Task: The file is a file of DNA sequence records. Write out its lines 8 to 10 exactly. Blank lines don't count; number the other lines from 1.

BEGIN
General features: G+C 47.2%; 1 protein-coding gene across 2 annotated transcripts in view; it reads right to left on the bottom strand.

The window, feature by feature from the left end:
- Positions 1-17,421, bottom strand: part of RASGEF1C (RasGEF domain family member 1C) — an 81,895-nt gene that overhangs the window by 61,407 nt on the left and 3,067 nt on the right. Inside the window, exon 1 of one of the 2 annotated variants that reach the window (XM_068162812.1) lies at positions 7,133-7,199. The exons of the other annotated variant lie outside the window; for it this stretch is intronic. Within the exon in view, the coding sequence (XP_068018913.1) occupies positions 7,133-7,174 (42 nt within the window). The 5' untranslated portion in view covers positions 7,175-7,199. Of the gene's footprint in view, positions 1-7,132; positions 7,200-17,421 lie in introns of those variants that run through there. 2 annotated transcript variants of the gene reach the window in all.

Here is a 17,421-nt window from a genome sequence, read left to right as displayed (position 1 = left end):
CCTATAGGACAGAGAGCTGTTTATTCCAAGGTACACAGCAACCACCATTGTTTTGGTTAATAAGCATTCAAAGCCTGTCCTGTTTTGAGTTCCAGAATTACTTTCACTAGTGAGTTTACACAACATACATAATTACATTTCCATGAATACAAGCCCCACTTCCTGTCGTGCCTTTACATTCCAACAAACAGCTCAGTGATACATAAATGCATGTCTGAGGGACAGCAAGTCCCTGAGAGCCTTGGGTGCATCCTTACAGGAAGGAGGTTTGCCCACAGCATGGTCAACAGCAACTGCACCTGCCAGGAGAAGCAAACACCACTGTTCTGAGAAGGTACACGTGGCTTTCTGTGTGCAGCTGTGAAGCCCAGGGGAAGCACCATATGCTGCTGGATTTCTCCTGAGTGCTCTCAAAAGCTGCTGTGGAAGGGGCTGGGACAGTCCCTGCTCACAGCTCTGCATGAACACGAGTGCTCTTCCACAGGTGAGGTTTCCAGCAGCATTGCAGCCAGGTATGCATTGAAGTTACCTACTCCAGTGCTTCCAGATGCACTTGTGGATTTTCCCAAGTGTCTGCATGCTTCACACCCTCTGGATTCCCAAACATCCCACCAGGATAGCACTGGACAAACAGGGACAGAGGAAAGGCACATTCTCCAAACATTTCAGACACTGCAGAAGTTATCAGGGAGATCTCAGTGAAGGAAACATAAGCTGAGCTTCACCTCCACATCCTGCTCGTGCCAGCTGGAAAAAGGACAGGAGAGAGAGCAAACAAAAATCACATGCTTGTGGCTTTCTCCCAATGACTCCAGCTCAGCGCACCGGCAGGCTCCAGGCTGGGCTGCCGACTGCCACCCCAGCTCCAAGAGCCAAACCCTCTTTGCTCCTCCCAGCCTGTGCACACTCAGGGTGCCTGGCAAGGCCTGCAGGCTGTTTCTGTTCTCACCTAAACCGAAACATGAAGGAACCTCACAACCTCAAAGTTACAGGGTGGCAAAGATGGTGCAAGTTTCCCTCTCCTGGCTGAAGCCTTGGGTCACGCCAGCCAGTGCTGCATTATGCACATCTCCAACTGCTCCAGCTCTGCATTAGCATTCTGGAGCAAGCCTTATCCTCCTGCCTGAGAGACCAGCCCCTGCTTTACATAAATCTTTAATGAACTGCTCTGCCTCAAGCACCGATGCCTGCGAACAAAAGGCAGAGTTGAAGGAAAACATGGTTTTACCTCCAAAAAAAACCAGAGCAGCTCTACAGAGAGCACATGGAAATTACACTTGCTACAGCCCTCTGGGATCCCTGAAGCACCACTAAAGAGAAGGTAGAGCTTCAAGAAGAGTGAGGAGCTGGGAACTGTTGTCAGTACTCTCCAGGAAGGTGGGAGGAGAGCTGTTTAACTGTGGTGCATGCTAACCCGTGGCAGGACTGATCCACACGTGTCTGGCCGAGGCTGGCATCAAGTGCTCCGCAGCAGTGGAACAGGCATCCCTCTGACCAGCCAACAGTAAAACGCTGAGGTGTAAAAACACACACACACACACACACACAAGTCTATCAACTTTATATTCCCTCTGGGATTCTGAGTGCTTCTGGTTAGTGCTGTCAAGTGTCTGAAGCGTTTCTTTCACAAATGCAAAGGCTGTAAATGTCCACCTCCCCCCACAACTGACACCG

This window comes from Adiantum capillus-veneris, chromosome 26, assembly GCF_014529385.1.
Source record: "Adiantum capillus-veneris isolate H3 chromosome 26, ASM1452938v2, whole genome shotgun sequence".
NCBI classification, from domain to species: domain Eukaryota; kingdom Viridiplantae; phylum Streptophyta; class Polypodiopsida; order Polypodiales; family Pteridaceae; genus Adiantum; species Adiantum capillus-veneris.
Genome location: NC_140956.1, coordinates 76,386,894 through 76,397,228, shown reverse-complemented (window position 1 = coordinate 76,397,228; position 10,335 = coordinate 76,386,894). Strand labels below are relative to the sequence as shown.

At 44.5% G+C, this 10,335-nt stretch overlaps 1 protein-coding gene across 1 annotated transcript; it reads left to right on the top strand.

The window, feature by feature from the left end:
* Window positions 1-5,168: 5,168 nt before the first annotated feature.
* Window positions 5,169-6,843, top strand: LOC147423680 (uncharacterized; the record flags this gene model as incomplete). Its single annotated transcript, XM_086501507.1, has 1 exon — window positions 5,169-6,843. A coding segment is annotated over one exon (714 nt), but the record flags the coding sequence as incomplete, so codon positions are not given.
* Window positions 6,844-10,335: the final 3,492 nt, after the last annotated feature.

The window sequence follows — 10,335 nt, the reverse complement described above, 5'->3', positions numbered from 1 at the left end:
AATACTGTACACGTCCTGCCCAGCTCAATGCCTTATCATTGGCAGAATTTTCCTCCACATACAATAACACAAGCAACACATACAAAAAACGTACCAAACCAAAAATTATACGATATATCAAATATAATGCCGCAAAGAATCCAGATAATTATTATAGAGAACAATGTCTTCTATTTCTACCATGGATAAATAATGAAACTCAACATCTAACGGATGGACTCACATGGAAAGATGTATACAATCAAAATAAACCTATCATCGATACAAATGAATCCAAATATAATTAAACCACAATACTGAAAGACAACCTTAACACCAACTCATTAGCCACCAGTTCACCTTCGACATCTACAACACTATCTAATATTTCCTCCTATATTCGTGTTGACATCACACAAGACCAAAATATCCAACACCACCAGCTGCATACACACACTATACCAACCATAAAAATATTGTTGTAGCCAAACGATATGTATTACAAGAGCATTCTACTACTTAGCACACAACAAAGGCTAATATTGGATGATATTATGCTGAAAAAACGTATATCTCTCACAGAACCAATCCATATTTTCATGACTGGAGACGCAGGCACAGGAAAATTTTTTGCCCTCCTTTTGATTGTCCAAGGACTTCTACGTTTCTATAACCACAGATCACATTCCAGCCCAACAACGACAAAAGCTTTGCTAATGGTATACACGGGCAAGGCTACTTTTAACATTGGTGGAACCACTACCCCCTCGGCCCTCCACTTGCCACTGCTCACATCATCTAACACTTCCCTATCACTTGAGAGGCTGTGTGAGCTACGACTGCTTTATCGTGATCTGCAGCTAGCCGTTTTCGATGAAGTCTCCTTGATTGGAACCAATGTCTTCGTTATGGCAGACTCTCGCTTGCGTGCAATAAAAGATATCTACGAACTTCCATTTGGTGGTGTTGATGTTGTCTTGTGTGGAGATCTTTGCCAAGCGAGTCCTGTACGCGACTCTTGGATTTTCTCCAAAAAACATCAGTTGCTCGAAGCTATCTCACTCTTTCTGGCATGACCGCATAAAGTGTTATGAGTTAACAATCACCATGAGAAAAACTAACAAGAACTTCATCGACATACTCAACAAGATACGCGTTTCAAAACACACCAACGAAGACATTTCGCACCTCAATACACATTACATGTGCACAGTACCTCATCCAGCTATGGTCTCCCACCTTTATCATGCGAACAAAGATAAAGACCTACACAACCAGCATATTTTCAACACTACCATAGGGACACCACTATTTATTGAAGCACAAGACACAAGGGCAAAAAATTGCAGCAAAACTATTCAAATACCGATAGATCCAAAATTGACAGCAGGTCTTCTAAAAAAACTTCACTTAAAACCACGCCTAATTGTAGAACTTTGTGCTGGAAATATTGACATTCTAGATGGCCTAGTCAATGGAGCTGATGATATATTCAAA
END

NCBI classification, from domain to species: domain Eukaryota; kingdom Viridiplantae; phylum Streptophyta; class Polypodiopsida; order Polypodiales; family Pteridaceae; genus Adiantum; species Adiantum capillus-veneris.
Genome location: NC_140956.1, coordinates 76,386,894 through 76,397,228, shown reverse-complemented (window position 1 = coordinate 76,397,228; position 10,335 = coordinate 76,386,894). Strand labels below are relative to the sequence as shown.

At 44.5% G+C, this 10,335-nt stretch overlaps 1 protein-coding gene across 1 annotated transcript; it reads left to right on the top strand.